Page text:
Last year, we began a study. We wanted to know everything we could about attitudes towards personal finance—how people approach it, feel about it, and solve for it. The FinGoal team interviewed over 1000 individuals. We talked to folks from all over the country, at malls, airports, and bus stops, online and by phone, in small towns and big cities, to learn what their relationship with money was and distilled what we heard to try to make sense of what people want from their digital finance experiences.
1. People want to be Smart with Money
This probably isn’t a surprise, but people do not usually confess to being bad with their money. Many of the people we interviewed told us upfront that they were very good at budgeting, and that they didn’t really need any further help. They identified as comparison shoppers, rate negotiators, and frugal spenders. Many of them also told us that they were financial role models for their peers and would themselves provide advice to friends and colleagues who appeared to be struggling.
However, when we asked people about the specifics of their spending habits, they revealed that there were still gaps in their budgets—places where they overspent and could have found some money instead, the parts of their budgets they preferred not to think about.
2. Overspending Causes Guilt.
We all feel guilty about overspending. Whether it’s new clothes we didn’t need, an exorbitant bar tab, or an impulsive Amazon purchase, we tend to know when we’ve spent more money than we should have. And, when people do make those large spends, they prefer not to talk about it. Firstly, to avoid the judgement of friends and peers, and secondly to avoid feeling guilty themselves. Especially for those of us who are very budget-conscious, an overspend feels like a deep cut in our frugal record.
3. People Love talking about Great Deals.
On the opposite side of the coin, people who find great deals love to tell their friends. During our interviews, when people could only vaguely tell us about instances of overspending, many people were able to tell us in detail about great deals they found. Most folks even said that they routinely tell their friends about money-saving opportunities that they found. Our savvy purchases make us feel good about our spending, and we love to share them.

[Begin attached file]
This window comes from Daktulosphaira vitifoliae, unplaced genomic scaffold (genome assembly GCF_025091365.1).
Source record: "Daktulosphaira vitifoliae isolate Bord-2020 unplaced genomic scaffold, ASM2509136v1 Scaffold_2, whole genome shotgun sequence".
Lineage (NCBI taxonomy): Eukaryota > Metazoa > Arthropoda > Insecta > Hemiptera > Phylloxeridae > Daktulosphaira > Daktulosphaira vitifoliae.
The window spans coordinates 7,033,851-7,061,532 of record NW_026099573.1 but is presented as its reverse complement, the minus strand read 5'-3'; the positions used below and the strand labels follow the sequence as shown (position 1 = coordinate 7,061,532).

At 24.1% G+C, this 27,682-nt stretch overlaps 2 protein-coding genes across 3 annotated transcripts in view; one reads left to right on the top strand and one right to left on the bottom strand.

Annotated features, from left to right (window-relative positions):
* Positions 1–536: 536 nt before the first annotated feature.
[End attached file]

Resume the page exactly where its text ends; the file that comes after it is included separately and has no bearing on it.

4. Budgeting Feels Like Hard Work.
No matter how many people we talked to, we never got the impression that anyone loved the time they spent making their budget. Though many of our respondents were using budgeting apps, a lot of our respondents were using custom spreadsheets to manage their finances, which was time consuming and frustrating. For others, using Personal Financial Management ("PFM") apps helped with their spending, but those applications rarely provided them with actionable advice. And for yet others, particularly those who felt financially comfortable, budgeting became such a chore that they couldn’t justify the time they spent checking bank statements and comparison shopping. As a result, they stopped budgeting altogether.
5. Everyone wants a Personal Approach to their Finance
The fact that former PFM users turned to spreadsheets that they manage themselves is telling of a serious flaw in PFM technology. What could this mean? We reasoned that part of the flaw arises from that fact that we don’t think about our spending in charts and graphs, but in day-to-day transactions, in the actual items we buy, the purchases that make us feel guilty and those that make us proud. When a budgeting app doesn’t tap into how we feel about our finances, the advice feels generic.
In short, we discovered that personal finance is, astonishingly, personal, and that budgeting tools need to find a way to cater to their users on that personal level. At FinGoal, we’re all about connecting to individual users as people and finding them money, so that we can make more people feel proud of their purchases and confident in their financial savvy.